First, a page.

In the last two blog posts, The Basics and The Next Level I introduced random variables,discrete ones and moved on to continuous random variables and then touched upon simple normal distributions.

So, in this blog post, we will be trying to explore the entire area a bit more thoroughly and try to work around with tools which will give us a better edge in trading.

The General Principles

I would like to raise a question, over here. Say, I tell you, the relative value of a particular instance of a random variable with respect to its, mean and standard deviation, will you be able to tell me the probability of that r.v. having that value.

That is, in layman English, I tell you, I have conducted a random experiment with normal distribution. Mean is $\mu$ and deviation is $\sigma$. Now, I am gonna ask you, what is the probability of an observation in this experiment, having a value of $\mu+2* \sigma$?

Is it possible, to find this probability for any given observation?

Seems like, yes, it is possible. And this is given by its probability distribution function. PDF is nothing but the function, which shows the distribution of probability with respect to various observations/occurences in a random experiment.

So as of now, lets just name the pdf as a generic pdf, $f(x)$ and work on certain properties of it.

Area under the curve, i.e sum of all probabilities of all occurrences is 1.

i.e $\int_{-\infty}^{\infty}f(x) =1$

Mean is the first moment of a distribution

$\int_{-\infty}^{\infty}xf(x)=\mu$

and Standard Deviation is the second moment of a distribution

$\int_{-\infty}^{\infty}(x-\mu)^{2}f(x)=\sigma$

You have higher moments as well, like Skew, Kurtosis and others. But we will keep things simple as of now.

P.S: To keep things simple, replace the integral sign as simple sigma in your mind’s eye and think the zeroth moment as the sum of all probabilities across all outcomes, which naturally sums upto 1. The First Moment that is, the mean is nothing but weighted average, weighted by the probability of its occurence. We usually weight it by the frequency of occurrence, so the mean looks something of the kind like:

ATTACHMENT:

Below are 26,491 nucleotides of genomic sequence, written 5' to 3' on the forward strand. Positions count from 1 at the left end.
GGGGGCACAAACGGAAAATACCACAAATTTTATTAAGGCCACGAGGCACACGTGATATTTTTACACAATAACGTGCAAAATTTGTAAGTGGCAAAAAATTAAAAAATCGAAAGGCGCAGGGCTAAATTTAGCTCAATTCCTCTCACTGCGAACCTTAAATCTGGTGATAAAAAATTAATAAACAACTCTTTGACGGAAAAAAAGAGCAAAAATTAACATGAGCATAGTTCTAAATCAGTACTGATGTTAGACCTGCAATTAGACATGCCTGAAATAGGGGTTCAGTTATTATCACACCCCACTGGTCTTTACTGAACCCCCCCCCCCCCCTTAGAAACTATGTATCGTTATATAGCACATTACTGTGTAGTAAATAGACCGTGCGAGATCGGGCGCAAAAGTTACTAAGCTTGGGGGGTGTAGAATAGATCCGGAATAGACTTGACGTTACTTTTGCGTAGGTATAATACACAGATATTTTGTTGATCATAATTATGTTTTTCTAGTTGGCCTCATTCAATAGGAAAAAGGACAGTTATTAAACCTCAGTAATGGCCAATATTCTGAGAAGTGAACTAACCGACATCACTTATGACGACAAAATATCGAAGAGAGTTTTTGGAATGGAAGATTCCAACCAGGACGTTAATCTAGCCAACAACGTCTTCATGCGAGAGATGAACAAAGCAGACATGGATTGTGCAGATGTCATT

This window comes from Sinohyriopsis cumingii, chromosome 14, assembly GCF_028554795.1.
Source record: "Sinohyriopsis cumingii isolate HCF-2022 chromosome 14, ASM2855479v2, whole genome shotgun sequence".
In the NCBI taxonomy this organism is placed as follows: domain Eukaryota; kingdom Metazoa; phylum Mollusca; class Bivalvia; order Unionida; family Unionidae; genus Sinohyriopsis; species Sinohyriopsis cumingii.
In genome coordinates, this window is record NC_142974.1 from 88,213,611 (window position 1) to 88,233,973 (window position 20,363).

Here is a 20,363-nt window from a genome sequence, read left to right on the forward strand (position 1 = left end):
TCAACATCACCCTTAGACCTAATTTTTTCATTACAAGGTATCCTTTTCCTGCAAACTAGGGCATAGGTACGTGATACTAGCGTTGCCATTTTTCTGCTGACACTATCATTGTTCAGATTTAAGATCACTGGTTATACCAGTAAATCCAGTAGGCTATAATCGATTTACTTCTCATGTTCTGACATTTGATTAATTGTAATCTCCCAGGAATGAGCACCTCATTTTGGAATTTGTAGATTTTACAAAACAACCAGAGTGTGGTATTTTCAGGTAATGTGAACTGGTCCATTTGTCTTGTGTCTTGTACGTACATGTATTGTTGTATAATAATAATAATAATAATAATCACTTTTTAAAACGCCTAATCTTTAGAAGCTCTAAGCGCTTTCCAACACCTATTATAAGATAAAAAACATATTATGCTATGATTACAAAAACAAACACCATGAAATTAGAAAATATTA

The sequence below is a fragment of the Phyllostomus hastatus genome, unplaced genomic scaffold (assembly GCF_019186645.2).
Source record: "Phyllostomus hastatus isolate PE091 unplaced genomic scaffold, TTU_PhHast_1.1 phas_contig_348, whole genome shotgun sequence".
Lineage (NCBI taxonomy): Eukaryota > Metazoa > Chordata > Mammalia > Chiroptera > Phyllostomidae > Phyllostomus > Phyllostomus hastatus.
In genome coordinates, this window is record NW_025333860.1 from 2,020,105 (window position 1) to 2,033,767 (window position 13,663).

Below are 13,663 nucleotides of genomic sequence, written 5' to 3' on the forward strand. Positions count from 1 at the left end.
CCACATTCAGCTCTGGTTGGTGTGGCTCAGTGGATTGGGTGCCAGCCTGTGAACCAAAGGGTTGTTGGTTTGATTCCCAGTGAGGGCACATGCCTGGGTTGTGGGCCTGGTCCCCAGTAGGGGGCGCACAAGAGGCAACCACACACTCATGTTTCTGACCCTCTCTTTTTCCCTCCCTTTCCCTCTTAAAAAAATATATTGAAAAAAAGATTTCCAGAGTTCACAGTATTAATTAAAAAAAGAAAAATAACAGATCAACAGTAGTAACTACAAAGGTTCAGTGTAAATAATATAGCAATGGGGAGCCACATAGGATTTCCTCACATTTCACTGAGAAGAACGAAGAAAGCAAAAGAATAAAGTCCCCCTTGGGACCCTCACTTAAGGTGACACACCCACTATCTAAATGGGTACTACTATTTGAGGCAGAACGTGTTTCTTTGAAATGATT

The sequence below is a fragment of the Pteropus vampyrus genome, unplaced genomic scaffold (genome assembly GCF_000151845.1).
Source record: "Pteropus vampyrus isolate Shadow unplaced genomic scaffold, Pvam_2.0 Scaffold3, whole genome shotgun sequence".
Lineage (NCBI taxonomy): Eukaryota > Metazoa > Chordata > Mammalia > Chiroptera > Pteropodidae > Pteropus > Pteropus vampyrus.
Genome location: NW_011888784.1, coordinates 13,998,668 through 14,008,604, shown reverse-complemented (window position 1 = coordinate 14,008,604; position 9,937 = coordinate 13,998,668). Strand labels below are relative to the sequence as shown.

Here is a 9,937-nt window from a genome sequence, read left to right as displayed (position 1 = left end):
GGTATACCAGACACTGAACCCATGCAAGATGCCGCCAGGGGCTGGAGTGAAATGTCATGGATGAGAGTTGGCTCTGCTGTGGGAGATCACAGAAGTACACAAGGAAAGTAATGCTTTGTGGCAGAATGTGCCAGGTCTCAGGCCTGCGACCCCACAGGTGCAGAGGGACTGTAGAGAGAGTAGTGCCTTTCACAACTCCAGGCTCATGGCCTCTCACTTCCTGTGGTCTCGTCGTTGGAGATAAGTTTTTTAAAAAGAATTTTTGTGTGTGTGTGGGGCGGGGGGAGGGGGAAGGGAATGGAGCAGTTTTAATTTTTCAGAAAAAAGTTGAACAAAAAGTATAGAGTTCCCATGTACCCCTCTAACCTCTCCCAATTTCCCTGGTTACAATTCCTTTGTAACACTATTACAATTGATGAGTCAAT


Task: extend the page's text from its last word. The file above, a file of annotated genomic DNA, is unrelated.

And since,  $p_{i}=\frac{f_{i}}{\sum_{k} f_{k}}$

Hence, $x_{1}p_{1}+x_{2}p_{2}+... =\mu$

Implications of a Normal Distribution

The concept of mean reversion

A general random variable having normal distribution follows mean reversion. That is, such a random variable has a tendency to revert back to its historical mean.

Take a look at this. This is a normally distributed random variable generated via the randn() function of Matlab. The mean is zero and deviation is 1.

Mean Reversion of a Random Generated Variable

Notice, how it snaps back to zero each time,it strays away? This, my dear friend is called mean reversion.

Now, consider the price series of BAJAJAUTO, from 2002 to 2009.

Stock Market Price series are actually non-stationary processes. Or lets just say, in other words, they are not mean reverting processes in general. “But, my dear friend, the pretenses might refuse to yield yet the muse desires to be tamed.”  That is, if not this way, then surely that way.

That is, alright, prices are not stationary; what about the daily returns? Are they?

You decide and tell me, are they?

Daily Returns Analysis of BAJAJAUTO looks fairly random

Though, this appears quite naive, but our human eye is often one of the best judges of randomness. At least a visual inspection looks “random-like” characteristics.

(As we will later see, there are significance tests to check, if a particular real life distribution matches a theoretical distribution or not)

And yes, I hope, you do get this fact, that there are umpteen number of distributions and we have just touched upon one of them.

If scratching the mere surface of one of the distributions is yielding so much about price series, isnt it a wonder, how other tools will work.

I had planned to talk about another sweet and sexy distribution called Bernoulli’s Distribution and its use in trading and other work, but I am drained, Sachin has just surpassed Saeed Anwar’s highest score of 194 and I would love to catch up on some other reading.

So moving ahead, we will work with Bernoulli’s Distribution and then see how we can use it for our trading purposes,esp risk management and stuff like that, perhaps touch upon some stastical significance tests, like Chi-Squared, t-tests, their relevence etc and the basics in order to build the necessary work.

So having done that, which I expect will be say 3-4 more posts, we will work on how to use these tools which we worked on for building a trading system.